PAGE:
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Quick questionsâand answersâon anti-parasitic drug Ivermectin
A patient of Amang Rodriguez Memorial Medical Center in Marikina City passes in front of the hospital lobby turned into an emergency room on April 6, 2021.
The STAR/Michael Varcas

Quick questions—and answers—on anti-parasitic drug Ivermectin

Gaea Katreena Cabico (Philstar.com) - April 6, 2021 - 1:19pm

MANILA, Philippines — As the Philippines grapples with a surge in COVID-19 cases, posts endorsing veterinary anti-parasitic drug Ivermectin and touting it as a potential treatment for or as a prophylactic against COVID-19 have proliferated on social media.

The House of Representatives even included the use of Ivermectin in the agenda of a committee hearing on the government’s COVID-19 response. A week later, a party-list congressman, who claimed he got better after taking Ivermectin, announced he will give Quezon City residents access to the drug.

But scientific evidence for its efficacy remains thin. Local and global medical authorities such as the World Health Organization also advised against the use of the cheap anti-parasitic drug to treat COVID-19, a severe respiratory illness.

Still curious about Ivermectin? Here are the answers to some of your questions:

What are the registered Ivermectin products in the Philippines?

What is available in the country for human use is in topical formulation that must be prescribed by doctors. Topical treatments, usually in the form of creams and ointments, are applied to specific parts of the body. 

In Ivermectin's case, it is used to treat head lice and skin conditions such as rosacea.

The only registered oral and intravenous preparations of Ivermectin are veterinary products, and are only approved for use to prevent heartworm disease and treat internal and external parasites.

Are animal drugs such as Ivermectin safe for human consumption?

FDA said using animal products can cause serious harm as they are “often highly concentrated and can be highly toxic to humans.”

Can Ivermectin be used for the prevention or treatment of COVID-19?

In an advisory, the FDA said the use of Ivermectin veterinary products to prevent or treat COVID-19 “should be avoided as the benefits and safety for this purpose has not been established.” The agency added it has not approved Ivermectin for treatment of any viral infection.

The World Health Organization said it does not recommend Ivermectin “in patients with COVID-19 except in the context of a clinical trial.”

Stringent drug regulators such as the European Medicines Agency and US FDA likewise advised against using it. Even Merck, the company behind Ivermectin, said there is no scientific basis in using the drug as a treatment for COVID-19.

Can Ivermectin reduce the risk of mortality among COVID-19 patients?

Medical organizations in the Philippines have stressed that Ivermectin does not significantly reduce the mortality risk of patients with mild to severe COVID-19 cases. Neither does it shorten the duration of hospitalization and the time to resolution of symptoms.

WHO, in its guidance, said the effects of Ivermectin on mortality, mechanical ventilation, hospital admission, duration of hospitalization and viral clearance “remain uncertain because of very low certainty of evidence addressing each of these outcomes.”

Are pharmacies allowed to compound Ivermectin?

FDA Director General Eric Domingo said licensed pharmacies can compound — make according to prescribed specifications — Ivermectin as long as a doctor prescribes it.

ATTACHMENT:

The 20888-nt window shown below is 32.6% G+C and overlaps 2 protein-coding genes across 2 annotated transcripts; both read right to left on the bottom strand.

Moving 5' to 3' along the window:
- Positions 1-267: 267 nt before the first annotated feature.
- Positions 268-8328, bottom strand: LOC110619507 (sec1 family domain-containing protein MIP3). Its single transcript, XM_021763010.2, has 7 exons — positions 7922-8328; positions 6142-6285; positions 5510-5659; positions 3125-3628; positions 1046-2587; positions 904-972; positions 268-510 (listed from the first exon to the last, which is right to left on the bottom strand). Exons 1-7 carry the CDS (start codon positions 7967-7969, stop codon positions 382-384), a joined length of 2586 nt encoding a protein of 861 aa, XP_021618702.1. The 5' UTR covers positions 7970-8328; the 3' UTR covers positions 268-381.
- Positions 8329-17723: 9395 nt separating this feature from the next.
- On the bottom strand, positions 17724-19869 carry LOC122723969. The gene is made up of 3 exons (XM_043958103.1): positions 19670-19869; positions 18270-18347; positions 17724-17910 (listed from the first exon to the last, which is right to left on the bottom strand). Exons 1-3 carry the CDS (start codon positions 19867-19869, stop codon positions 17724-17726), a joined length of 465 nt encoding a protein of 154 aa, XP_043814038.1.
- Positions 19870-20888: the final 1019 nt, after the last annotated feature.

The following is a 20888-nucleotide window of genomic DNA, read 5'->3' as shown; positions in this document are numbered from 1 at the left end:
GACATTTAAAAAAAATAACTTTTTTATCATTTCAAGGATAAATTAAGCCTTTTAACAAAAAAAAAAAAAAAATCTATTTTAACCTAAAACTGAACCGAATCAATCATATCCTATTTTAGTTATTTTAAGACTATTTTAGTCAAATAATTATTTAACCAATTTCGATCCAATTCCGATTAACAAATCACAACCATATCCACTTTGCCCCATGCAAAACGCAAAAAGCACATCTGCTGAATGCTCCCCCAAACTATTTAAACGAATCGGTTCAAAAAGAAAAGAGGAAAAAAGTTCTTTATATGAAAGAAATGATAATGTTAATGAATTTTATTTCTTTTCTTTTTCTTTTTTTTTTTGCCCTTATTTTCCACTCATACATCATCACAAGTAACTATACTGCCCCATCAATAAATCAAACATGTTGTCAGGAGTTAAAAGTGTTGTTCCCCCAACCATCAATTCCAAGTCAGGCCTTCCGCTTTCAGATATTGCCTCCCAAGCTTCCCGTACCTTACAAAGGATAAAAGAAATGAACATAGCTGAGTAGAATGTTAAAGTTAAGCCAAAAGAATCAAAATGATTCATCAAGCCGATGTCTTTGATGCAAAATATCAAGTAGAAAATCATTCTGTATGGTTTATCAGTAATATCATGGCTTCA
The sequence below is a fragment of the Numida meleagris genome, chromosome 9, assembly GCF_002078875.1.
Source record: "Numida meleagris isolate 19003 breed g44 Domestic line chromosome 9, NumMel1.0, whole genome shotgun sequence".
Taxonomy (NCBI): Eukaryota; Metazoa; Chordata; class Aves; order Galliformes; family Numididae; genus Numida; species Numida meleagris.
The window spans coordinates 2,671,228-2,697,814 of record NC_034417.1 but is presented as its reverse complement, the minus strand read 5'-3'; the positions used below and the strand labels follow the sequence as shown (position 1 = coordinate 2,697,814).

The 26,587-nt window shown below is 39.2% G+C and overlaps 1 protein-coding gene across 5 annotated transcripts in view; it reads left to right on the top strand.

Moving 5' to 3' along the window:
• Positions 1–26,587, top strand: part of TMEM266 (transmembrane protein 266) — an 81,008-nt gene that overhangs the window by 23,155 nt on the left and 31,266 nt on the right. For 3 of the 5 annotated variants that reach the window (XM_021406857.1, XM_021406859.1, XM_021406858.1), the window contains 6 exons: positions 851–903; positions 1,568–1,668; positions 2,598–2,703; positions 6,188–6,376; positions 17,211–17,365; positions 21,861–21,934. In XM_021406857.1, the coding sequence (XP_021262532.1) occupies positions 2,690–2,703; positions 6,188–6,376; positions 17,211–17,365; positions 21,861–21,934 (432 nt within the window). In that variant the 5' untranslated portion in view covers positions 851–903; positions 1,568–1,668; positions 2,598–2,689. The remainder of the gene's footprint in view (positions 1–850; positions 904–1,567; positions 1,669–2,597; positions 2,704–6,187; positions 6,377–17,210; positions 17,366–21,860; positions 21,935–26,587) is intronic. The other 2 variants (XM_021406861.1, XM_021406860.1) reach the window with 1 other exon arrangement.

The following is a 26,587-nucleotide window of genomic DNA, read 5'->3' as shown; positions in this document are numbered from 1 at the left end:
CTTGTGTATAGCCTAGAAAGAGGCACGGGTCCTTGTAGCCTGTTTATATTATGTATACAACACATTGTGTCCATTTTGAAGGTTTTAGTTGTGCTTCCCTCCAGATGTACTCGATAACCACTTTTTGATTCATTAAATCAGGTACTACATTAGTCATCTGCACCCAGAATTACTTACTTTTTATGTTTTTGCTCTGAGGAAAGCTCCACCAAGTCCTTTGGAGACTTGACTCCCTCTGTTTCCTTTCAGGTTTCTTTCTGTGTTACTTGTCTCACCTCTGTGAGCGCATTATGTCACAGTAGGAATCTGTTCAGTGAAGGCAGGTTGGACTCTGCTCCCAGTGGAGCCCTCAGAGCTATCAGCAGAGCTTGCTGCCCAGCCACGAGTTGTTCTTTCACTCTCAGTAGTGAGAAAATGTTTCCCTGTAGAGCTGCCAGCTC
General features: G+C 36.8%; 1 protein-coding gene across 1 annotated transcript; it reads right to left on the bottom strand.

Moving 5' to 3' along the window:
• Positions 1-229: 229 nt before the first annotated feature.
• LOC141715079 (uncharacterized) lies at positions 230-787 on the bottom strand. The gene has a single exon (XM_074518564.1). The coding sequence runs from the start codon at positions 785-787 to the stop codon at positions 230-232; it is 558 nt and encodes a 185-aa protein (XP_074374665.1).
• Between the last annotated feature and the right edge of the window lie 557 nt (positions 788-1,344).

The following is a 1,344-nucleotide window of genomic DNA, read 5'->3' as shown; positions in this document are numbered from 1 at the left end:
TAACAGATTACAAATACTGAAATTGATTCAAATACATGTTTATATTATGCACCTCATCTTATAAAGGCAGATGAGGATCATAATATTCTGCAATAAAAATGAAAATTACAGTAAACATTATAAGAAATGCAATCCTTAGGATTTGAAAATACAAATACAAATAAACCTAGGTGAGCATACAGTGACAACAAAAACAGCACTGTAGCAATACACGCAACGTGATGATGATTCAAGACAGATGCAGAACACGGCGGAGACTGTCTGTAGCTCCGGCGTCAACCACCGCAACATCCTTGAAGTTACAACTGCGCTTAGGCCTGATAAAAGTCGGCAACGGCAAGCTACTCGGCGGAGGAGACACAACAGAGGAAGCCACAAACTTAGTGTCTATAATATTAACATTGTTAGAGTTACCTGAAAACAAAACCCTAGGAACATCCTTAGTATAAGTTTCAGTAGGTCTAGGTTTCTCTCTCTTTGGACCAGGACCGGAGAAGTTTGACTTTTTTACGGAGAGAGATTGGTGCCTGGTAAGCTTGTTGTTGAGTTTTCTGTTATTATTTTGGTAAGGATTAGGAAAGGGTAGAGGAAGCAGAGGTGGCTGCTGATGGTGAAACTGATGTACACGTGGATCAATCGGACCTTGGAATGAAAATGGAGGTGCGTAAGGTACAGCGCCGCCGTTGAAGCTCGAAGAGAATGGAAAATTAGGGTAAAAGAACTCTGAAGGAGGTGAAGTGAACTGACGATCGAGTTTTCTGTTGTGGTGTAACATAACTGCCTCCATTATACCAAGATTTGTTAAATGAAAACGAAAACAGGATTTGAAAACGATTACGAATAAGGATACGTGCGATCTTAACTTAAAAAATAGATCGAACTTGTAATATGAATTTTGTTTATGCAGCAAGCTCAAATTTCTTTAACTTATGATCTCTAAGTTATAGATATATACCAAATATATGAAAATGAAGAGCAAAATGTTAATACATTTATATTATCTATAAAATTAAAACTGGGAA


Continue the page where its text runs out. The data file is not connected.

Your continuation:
“Compounded Ivermectin is indicated as an anti-parasitic. If the doctor prescribes it for off-label use, based on his clinical evaluation and experience, then they have to explain this to the patient,” Domingo told Philstar.com.

He also said there is no sufficient data showing that Ivermectin, even if compounded, is effective in treating COVD-19.

Can compounded Ivermectin be mass produced?

“They (pharmacies) can compound per prescription. And they are responsible for the quality of the raw materials and end product,” Domingo told Philstar.com.

Is it legal to distribute Ivermectin even if it is not registered for human use in the country?

Rep. Mike Defensor (Anakalusugan party-list) said his office will give out human-grade Ivermectin to residents of Quezon City for free, especially to senior citizens and those with comorbidities.

“I suppose they would, being a congressman, do it through a legal way,” Domingo said in an interview with ABS-CBN Channel Tuesday.

He said the use of human-grade Ivermectin is legal if prescribed by a doctor and compounded by a licensed pharmacy.

But the FDA chief pointed out that unregistered drugs cannot be distributed.

“Those that are now allowed are unauthorized or unregistered drugs and, of course, these should not be distributed without prescription,” he said.

Defensor, in an interview with ABS-CBN Channel, said he is getting stocks of Ivermectin from a “compounding laboratory.”

Is there an application to register Ivermectin?

The FDA is processing an application for product registration.

Malacañang said Monday the proponents of Ivermectin for COVID-19 patients applied for a compassionate use permit with the FDA. Compassionate use permits cover only the specific application, as in the one issued to the Presidential Security Group to take Sinopharm vaccines. 

So, what’s the bottomline?

Filipinos should wait for the results of major clinical trials before using Ivermectin on a massive scale, Domingo said.

“We keep reminding people: we all want to find a cure for COVID-19. But so far, the scientific evidence for the use of Ivermectin against COVID-19 is not enough,” he said.

“There are many ongoing [clinical trials]. Let’s wait before we use it on a large scale.”

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